In k-fold cross validation, you partition the sample into k parts, estimating the designated regression on data from k-1 of those segments, and using the other or kth segment to test the model. Do this k times and then average or somehow collate the various error metrics. That’s the drill.,

Again, Quick-R suggests useful R code.

Hyndman also highlights a handy matrix formula to quickly compute the Leave Out One Cross Validation (LOOCV) metric.

LOOCV is not guaranteed to find the true model as the sample size increases, i.e. it is not consistent.

However, k-fold cross-validation can be consistent, if k increases with sample size.

Researchers recently have shown, however, that LOOCV can be consistent for the LASSO.

Selecting regression variables is, indeed, a big topic.

Coming posts will focus on the problem of “many predictors” when the set of predictors is greater in number than the set of observations on the relevant variables.

Top image from Washington Post

# Selecting Predictors – the Specification Problem

I find toy examples helpful in exploratory work.

So here is a toy example showing the pitfalls of forward selection of regression variables, in the presence of correlation between predictors. In other words, this is an example of the specification problem.

Suppose the true specification or regression is –

y = 20x1-11x2+10x3

and the observations on x2 and x3 in the available data are correlated.

To produce examples of this system, I create columns of random numbers in which the second and third columns are correlated with a correlation coefficient of around 0.6. I also add a random error term with zero mean and constant variance of 10. Then, after generating the data and the error terms, I apply the coefficients indicated above and estimate values for the dependent variable y.

Then, specifying all three variables,  x1, x2, and x3, I estimate regressions which characteristically have coefficient values not far from the (20,-11, 10), such as,

This, of course, is a regression output from Microsoft Excel, where I developed this simple Monte Carlo simulation which has 40 “observations.”

If you were lucky enough to estimate this regression initially, you well might stop and not bother about dropping variables to estimate other potentially competing models.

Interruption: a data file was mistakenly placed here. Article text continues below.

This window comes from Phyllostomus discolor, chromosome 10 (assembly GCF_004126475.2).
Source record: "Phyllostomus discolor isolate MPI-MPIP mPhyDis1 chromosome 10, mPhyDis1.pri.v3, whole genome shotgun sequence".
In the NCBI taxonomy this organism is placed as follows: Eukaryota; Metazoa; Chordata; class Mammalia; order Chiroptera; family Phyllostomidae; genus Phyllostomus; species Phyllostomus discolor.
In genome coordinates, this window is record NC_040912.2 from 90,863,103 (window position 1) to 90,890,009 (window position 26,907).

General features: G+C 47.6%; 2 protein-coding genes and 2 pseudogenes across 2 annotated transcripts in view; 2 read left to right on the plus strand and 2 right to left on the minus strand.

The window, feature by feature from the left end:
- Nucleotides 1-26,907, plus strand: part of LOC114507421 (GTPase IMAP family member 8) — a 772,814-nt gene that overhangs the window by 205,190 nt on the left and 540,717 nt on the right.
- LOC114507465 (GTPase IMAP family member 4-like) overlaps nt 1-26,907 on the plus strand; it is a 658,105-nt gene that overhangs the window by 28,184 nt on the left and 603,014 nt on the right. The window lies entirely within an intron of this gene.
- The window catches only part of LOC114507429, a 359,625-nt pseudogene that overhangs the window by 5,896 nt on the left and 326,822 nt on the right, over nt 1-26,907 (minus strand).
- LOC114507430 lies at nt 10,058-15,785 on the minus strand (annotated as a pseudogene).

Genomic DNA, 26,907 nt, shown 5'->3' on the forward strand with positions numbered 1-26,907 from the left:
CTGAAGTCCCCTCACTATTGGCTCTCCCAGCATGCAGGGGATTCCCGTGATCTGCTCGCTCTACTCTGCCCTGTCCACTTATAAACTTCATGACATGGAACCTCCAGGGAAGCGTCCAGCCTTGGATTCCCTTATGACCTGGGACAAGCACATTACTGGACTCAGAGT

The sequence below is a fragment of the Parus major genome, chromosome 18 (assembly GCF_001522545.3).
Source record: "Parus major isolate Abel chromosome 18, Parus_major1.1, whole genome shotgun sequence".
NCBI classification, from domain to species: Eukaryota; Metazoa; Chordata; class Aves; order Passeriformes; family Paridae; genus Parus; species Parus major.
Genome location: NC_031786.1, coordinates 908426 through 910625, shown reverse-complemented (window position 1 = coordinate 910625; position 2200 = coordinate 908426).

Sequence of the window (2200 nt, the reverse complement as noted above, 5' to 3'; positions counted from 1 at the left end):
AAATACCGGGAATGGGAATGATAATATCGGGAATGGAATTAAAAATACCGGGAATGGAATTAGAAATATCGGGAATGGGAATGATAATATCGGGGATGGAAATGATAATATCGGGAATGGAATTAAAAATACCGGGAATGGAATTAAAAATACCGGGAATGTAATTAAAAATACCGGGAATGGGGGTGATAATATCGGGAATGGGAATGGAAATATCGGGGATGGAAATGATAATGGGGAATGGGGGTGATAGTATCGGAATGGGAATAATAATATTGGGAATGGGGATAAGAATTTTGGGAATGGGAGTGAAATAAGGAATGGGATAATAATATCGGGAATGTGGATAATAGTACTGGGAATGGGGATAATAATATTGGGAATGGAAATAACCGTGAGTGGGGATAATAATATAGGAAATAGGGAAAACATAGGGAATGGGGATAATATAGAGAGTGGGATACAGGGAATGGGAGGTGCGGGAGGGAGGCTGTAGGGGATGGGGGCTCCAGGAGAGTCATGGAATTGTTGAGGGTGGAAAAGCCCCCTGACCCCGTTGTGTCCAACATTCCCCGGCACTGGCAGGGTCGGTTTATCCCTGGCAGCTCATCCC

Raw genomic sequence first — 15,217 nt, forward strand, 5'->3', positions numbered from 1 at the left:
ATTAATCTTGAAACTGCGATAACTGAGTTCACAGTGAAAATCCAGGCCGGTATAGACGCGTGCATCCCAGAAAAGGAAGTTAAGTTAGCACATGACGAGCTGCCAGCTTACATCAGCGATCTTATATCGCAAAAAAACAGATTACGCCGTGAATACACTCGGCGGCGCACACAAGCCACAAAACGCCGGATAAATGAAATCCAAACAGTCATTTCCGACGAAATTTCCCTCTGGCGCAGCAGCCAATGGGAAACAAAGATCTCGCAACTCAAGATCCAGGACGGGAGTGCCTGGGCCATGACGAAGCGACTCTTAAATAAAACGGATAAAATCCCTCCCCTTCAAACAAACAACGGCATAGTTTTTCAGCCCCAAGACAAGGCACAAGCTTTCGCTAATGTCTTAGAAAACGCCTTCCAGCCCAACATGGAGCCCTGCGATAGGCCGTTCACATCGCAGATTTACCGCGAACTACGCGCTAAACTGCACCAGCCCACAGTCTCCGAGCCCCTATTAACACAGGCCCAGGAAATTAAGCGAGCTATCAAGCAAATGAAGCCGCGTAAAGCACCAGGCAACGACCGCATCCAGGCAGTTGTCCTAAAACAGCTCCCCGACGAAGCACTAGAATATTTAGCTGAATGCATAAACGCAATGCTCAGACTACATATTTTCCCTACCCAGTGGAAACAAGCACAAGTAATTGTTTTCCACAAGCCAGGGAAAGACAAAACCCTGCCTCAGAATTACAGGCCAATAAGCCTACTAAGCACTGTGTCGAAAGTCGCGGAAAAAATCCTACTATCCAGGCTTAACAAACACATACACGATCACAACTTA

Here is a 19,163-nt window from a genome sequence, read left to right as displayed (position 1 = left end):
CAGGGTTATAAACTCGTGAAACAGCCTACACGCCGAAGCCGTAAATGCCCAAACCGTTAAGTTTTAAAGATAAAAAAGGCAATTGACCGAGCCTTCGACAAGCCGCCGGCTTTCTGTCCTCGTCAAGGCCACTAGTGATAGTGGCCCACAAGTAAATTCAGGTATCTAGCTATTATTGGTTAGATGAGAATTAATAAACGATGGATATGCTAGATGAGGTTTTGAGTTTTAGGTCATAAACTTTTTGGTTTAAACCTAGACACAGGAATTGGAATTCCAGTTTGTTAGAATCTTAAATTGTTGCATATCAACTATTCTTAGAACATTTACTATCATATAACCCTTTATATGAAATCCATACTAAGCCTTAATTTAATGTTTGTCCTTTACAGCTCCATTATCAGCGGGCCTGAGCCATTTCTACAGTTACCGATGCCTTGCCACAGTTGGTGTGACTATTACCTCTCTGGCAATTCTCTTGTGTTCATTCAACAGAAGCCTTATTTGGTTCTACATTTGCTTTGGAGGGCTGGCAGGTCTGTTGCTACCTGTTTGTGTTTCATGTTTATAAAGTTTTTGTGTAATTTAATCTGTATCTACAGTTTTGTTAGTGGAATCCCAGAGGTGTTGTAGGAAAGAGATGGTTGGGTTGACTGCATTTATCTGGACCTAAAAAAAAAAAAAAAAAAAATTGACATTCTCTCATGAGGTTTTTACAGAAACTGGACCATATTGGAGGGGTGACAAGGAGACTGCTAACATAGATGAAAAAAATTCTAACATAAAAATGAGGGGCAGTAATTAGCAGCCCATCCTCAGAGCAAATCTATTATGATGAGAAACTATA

However, if you start with fewer variables, you encounter a significant difficulty.

Here is the distribution of x2 in repeated estimates of a regression with explanatory variables x1 and x2 –

As you can see, the various estimates of the value of this coefficient, whose actual or true value is -11, are wide of the mark. In fact, none of the 1000 estimates in this simulation proved to be statistically significant at standard levels.

Using some flavors of forward regression, therefore, you well might decide to drop x2 in the specification and try including x3.

But you would have the same type of problem in that case, too, since x2 and x3 are correlated.

I sometimes hear people appealing to stability arguments in the face of the specification problem. In other words, they strive to find a stable set of core predictors, believing that if they can do this, they will have controlled as effectively as they can for this problem of omitted variables which are correlated with other variables that are included in the specification.

# Selecting Predictors

In a recent post on logistic regression, I mentioned research which developed diagnostic tools for breast cancer based on true Big Data parameters – notably 62,219 consecutive mammography records from 48,744 studies in 18,270 patients reported using the Breast Imaging Reporting and Data System (BI-RADS) lexicon and the National Mammography Database format between April 5, 1999 and February 9, 2004.

This research built a logistic regression model with 36 predictors, selected from the following information residing in the National Mammography Database (click to enlarge).